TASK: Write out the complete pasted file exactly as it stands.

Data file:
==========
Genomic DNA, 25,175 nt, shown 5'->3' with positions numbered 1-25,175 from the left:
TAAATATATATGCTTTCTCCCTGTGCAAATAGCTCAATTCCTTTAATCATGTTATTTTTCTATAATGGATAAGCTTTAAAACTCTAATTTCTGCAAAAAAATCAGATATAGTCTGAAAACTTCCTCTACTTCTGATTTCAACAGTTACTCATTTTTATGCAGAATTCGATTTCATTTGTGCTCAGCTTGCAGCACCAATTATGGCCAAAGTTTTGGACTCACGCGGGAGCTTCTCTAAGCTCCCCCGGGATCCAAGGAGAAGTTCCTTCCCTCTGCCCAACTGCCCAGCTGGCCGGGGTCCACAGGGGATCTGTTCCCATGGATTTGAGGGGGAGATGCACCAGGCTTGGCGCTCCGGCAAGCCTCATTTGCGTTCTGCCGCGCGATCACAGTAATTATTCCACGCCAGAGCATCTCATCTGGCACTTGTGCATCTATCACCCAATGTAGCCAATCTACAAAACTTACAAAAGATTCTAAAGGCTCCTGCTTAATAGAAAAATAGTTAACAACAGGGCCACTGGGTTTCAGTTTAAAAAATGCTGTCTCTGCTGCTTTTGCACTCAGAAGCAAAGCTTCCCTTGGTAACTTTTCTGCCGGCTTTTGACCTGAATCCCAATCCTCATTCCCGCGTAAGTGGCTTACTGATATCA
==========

Genomic DNA, 25,175 nt, shown 5'->3' with positions numbered 1-25,175 from the left:
TAAATATATATGCTTTCTCCCTGTGCAAATAGCTCAATTCCTTTAATCATGTTATTTTTCTATAATGGATAAGCTTTAAAACTCTAATTTCTGCAAAAAAATCAGATATAGTCTGAAAACTTCCTCTACTTCTGATTTCAACAGTTACTCATTTTTATGCAGAATTCGATTTCATTTGTGCTCAGCTTGCAGCACCAATTATGGCCAAAGTTTTGGACTCACGCGGGAGCTTCTCTAAGCTCCCCCGGGATCCAAGGAGAAGTTCCTTCCCTCTGCCCAACTGCCCAGCTGGCCGGGGTCCACAGGGGATCTGTTCCCATGGATTTGAGGGGGAGATGCACCAGGCTTGGCGCTCCGGCAAGCCTCATTTGCGTTCTGCCGCGCGATCACAGTAATTATTCCACGCCAGAGCATCTCATCTGGCACTTGTGCATCTATCACCCAATGTAGCCAATCTACAAAACTTACAAAAGATTCTAAAGGCTCCTGCTTAATAGAAAAATAGTTAACAACAGGGCCACTGGGTTTCAGTTTAAAAAATGCTGTCTCTGCTGCTTTTGCACTCAGAAGCAAAGCTTCCCTTGGTAACTTTTCTGCCGGCTTTTGACCTGAATCCCAATCCTCATTCCCGCGTAAGTGGCTTACTGATATCA